Trends in Walking and Bicycling to School from 2007 to 2013

This report is a follow-up to an initial study entitled Trends in Walking and Bicycling to School from 2007 to 2012, and includes 605,000 parent surveys collected by nearly 5,300 schools throughout the United States starting in 2007 and extending through 2013. Data gleaned from these parent surveys provide a valuable opportunity to analyze school travel patterns and to discern ways in which school- and household-level factors may influence families’ school travel mode choices. To examine student travel patterns and parental perceptions of active school travel over time, the research team estimated multinomial logit models which clustered parents’ survey responses by school. These models estimated the probability of choosing school travel modes as a function of school-level and household-level predictor variables. School-level variables include data maintained by the National Center for Education Statistics (NCES), such as school income and the Census-defined locale in which schools were located (i.e., cities, suburbs, towns, and rural areas). Household-level variables included: students’ sex and grade in school; distance the student lived from school; parents’ level of education; whether the student asked parents for permission to walk or bicycle between home and school; how much fun parents perceived walking and bicycling to be for their child; how healthy walking and bicycling was for their child; and how much their child’s school supported walking and bicycling to/from school.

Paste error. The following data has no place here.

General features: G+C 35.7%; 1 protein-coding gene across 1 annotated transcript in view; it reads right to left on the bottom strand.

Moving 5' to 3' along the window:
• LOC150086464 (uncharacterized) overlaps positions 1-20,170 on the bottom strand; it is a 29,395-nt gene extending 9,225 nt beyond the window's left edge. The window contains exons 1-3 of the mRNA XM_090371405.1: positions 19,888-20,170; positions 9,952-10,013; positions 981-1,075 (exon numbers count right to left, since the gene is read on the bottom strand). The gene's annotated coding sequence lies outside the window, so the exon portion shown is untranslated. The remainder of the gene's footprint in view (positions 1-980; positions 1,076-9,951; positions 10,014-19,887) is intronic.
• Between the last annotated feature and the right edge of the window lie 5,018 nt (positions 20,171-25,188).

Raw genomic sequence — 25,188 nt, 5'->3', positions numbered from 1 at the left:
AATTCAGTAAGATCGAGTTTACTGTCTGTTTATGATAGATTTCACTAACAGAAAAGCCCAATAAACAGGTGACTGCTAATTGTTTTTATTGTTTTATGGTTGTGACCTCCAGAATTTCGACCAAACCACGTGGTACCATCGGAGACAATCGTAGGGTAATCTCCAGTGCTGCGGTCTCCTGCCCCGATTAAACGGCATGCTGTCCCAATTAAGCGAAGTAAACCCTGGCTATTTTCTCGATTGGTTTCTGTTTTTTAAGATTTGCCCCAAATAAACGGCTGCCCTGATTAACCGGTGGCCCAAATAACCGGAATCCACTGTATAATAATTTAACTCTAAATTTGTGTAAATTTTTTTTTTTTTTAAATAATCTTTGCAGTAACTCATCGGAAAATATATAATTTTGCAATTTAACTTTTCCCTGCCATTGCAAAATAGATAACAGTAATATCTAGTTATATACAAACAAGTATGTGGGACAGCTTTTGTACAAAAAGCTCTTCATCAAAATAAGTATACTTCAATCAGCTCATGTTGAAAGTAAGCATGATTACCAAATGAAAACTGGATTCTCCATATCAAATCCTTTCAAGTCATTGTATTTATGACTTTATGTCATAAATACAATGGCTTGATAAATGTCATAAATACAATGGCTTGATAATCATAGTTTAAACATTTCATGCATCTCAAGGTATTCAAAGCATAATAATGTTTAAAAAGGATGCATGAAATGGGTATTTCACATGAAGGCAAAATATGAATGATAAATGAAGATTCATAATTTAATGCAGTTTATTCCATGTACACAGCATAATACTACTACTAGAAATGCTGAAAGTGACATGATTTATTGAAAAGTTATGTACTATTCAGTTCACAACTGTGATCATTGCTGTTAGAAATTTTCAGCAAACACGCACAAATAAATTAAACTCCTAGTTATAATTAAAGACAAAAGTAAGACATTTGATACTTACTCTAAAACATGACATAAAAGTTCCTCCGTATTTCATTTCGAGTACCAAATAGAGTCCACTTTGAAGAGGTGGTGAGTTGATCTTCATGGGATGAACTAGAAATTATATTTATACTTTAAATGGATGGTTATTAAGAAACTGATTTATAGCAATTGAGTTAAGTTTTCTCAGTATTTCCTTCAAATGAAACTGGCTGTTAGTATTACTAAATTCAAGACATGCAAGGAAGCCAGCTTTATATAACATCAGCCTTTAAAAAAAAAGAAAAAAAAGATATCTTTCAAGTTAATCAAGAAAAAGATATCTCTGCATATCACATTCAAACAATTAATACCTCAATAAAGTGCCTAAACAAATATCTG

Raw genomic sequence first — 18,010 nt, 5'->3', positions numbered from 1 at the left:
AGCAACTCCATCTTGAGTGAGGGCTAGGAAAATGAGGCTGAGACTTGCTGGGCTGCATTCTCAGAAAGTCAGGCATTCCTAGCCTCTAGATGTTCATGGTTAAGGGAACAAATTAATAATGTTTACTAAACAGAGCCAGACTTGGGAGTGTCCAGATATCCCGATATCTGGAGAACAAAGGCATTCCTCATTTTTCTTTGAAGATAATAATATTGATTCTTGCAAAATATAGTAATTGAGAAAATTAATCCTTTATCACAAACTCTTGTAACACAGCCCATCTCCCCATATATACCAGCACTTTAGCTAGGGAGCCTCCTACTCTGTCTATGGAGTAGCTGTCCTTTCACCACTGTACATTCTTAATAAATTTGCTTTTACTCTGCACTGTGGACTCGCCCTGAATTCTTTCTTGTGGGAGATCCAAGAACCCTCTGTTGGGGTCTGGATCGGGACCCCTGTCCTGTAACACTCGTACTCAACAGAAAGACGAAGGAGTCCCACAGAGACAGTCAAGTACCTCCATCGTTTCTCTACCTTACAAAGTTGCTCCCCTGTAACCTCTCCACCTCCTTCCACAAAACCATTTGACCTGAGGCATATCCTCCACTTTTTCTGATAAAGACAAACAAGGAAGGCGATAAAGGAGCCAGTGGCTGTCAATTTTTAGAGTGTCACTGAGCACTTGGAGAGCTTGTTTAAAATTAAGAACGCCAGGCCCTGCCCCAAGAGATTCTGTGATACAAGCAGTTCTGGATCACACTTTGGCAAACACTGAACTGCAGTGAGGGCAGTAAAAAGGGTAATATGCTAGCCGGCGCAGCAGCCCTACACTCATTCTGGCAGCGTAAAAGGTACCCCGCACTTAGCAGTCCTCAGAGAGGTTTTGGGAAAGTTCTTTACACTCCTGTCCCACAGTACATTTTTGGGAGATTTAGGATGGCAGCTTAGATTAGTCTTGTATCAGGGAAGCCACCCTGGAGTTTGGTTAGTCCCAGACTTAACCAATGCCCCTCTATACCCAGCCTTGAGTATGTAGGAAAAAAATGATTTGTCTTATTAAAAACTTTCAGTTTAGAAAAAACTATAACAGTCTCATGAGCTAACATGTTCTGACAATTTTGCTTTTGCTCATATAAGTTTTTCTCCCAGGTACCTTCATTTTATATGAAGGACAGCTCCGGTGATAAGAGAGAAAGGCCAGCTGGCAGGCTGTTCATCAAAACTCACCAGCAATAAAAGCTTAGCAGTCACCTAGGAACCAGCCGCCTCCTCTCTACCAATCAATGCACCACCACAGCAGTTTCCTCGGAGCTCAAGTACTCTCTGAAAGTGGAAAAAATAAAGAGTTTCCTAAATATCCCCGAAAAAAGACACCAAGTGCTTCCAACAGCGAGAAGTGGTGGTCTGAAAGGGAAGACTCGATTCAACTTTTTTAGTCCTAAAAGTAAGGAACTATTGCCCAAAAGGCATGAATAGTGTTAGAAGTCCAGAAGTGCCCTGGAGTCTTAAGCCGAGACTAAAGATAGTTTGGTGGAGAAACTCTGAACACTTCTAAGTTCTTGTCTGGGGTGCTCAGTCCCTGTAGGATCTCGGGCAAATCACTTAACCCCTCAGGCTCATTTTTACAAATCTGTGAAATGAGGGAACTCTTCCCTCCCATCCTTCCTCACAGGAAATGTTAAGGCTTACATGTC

Language

  • English

Media Info

  • Media Type: Digital/other
  • Features: Appendices; Figures; References; Tables;
  • Pagination: 46p

Subject/Index Terms

Filing Info

  • Accession Number: 01603667
  • Record Type: Publication
  • Files: TRIS, ATRI, USDOT
  • Created Date: Jun 15 2016 1:47PM